“It’s a cook’s instinct, Mom,”
Squints explained, sprinkling a pinch of sugar over his pizza sauce. “Kind of like a Jedi fighter going after
Darth Vader.” It was this same cook’s instinct that led him to add
vinegar to his homemade ranch dressing last night.
“That’s going to taste funny,” I
told him. “The vinegar is going to separate the fat in the buttermilk.”
Of course I was wrong. The dressing was delicious.
But I noticed that Squints’ cook’s instinct failed him on the second
night of our pizza bakeoff: His instinct
didn’t tell him that that night he would blow up the pizza stone in my oven.
The pizza bakeoff has been
suspended until further notice.
But perhaps it was instinct that
led me the other day, to look up at the showerhead and discover the source of
the leak that has been plaguing us for months.
No amount of caulk around the wall where it leaked last time fixed
it. An examination by an expert revealed
perfectly sound tiles. Until the other
day, I had never thought to look up when I was looking for the leak; to press
my fingers along the drywall and feel it give under pressure.
I picked up the phone and called
the handyman who knows my house as well as I do. He showed up, clothes and hair and, yes, even
glasses speckled with paint from another job he was working on. He followed me upstairs, shaking his head
solemnly as I put my hand to the wall.
“So how much would you guess?” I
asked, crossing my fingers behind my back.
"Well, got to tear that entire wall
out.” He gestured to the shower tiles. “Replace
the wood. Possibly reset the shower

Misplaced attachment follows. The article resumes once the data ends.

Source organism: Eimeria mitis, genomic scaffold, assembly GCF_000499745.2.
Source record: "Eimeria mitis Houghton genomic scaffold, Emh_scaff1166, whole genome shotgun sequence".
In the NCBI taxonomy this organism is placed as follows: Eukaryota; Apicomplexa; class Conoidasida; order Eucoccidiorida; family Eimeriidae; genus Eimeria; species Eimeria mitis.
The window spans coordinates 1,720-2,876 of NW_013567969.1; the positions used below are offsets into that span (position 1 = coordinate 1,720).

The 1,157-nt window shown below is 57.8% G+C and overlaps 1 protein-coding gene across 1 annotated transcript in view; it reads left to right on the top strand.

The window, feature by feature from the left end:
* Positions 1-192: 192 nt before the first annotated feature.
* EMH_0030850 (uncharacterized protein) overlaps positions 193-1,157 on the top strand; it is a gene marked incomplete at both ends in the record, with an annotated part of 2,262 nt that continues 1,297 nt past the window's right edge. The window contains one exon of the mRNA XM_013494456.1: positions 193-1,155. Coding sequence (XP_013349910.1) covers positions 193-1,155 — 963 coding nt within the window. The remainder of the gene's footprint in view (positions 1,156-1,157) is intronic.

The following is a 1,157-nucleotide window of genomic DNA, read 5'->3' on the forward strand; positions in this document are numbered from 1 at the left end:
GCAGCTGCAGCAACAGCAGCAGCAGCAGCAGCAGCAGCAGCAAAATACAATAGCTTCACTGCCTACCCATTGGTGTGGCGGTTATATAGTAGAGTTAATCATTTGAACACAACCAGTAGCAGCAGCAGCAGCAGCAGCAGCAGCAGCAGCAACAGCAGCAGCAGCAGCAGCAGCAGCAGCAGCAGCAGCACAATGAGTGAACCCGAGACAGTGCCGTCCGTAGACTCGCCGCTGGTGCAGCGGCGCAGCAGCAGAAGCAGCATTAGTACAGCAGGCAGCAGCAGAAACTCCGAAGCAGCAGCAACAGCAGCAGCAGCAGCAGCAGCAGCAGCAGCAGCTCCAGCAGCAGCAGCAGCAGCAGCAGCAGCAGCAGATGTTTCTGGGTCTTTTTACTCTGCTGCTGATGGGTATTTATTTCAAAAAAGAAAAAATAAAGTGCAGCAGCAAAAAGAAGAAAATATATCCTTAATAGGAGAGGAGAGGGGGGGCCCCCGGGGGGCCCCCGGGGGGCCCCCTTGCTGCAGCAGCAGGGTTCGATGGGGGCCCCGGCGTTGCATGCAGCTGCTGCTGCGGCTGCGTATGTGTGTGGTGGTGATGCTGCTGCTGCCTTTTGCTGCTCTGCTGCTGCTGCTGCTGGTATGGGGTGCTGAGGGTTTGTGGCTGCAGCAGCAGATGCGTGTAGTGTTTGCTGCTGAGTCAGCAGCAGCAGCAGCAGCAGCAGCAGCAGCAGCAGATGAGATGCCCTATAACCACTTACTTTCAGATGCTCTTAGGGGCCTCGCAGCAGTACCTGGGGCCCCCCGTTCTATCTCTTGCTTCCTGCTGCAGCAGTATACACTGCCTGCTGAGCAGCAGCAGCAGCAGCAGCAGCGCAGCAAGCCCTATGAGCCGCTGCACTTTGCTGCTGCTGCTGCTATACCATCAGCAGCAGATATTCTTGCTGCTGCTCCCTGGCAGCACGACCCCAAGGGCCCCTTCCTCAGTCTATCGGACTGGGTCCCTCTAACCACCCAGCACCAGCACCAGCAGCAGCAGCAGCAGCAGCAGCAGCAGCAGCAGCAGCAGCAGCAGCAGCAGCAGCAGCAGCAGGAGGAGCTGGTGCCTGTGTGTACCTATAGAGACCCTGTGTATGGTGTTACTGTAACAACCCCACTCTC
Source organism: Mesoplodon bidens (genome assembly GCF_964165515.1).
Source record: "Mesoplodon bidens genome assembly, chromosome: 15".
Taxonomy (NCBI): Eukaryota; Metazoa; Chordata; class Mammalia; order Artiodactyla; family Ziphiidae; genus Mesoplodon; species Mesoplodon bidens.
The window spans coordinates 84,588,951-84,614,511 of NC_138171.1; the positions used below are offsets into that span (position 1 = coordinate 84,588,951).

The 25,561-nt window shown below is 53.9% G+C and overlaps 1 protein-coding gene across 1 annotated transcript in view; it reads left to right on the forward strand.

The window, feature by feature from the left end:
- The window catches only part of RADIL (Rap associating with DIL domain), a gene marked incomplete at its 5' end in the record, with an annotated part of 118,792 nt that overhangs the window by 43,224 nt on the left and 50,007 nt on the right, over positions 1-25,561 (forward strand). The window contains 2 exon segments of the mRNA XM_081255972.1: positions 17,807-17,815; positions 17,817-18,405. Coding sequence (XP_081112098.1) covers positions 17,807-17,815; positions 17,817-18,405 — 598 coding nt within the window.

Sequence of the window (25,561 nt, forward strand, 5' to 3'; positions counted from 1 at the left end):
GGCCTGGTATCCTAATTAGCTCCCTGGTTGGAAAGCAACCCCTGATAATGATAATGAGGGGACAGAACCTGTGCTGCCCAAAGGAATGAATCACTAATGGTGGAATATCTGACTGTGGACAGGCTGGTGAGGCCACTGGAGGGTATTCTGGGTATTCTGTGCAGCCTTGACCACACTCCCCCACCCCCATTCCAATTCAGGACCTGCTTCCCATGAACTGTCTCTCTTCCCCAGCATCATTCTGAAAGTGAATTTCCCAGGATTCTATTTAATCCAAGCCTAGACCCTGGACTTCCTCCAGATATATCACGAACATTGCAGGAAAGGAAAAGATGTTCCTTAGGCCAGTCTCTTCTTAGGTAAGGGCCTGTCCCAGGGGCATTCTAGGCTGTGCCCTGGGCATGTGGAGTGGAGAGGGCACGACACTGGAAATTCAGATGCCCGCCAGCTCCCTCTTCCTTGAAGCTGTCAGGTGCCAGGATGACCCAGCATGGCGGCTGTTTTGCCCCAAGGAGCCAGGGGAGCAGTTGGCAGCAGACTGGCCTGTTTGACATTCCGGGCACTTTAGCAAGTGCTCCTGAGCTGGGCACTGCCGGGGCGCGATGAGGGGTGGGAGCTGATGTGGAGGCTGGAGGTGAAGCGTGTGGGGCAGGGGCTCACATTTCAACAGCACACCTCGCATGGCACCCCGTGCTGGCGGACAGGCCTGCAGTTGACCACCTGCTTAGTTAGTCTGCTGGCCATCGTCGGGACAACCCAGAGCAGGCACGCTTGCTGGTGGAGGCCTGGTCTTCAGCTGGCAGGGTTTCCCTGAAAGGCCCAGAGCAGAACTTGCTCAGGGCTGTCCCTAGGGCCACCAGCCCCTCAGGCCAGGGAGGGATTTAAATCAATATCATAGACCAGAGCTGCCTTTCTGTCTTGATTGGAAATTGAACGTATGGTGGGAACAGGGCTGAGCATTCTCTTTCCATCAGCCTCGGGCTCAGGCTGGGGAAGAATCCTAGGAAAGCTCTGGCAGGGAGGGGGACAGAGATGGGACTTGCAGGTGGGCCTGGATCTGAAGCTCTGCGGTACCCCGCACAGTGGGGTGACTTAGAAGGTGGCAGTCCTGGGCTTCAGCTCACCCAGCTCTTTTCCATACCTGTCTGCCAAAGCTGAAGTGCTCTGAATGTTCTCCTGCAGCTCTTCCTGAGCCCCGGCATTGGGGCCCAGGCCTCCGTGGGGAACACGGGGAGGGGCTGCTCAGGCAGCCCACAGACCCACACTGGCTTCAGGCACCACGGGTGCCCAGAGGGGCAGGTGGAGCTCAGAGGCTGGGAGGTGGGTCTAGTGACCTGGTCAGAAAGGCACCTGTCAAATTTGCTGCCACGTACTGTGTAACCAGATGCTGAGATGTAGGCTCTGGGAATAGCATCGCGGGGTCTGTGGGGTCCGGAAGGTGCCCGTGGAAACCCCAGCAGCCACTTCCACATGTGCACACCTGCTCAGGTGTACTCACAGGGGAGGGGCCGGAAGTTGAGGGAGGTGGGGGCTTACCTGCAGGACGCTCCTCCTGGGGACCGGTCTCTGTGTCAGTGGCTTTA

stall floor. Fix the plumbing. Retile.
Fix the kitchen ceiling. I’m
guessing…” Here, he winced. And I winced, too. “Fifteen hundred?”
last time the shower leaked, I hired a specialist and spent three thousand
dollars to repair a quarter wall of tile.
We arranged for a date for the work
to begin. “I may need to bring in a
plumber for that shower floor,” he said.
“If it gets to be too complicated.”
“I’ve got a good drywall guy,” I
added, pointing to the kitchen ceiling. “If
you need one.”
He squinted at the ceiling. “Nah…I
can handle that. But if you ever need
one, forget yours. I’ve got a better
one.” And here he named a man: my drywall guy, a man retired from the business
of rushing up houses, but working on his own, one job at a time, a true
craftsman in his work.
Over the years, I’ve amassed a
small army of independent people to address issues in my house: An electrician who
sits at my kitchen table and talks for twenty minutes after he repairs a switch; a handyman who tells me about his latest grandchildren. A drywall man who talks about the old way of
building houses. An appliance repairman
who pulls out my ice machine, jawing about his
family and the government while squinting at a faulty motor, reading glasses
perched on the edge of his nose.
Each of these men is engaged in a process
done so seamlessly and so many times in their careers, they appear to work on
I envy their skill. I wish I had the knowledge and the courage to do what they do: to hang
drywall; to tear apart an electric switch; to rip out tile.
But instinct tells me I’d better
not try it.
So instead, I head outside to work
in my garden.
A small army of birds perches in
the branches of the pin oak, patiently waiting for spring.
Labels: Cooking, Creative non-fiction, Sons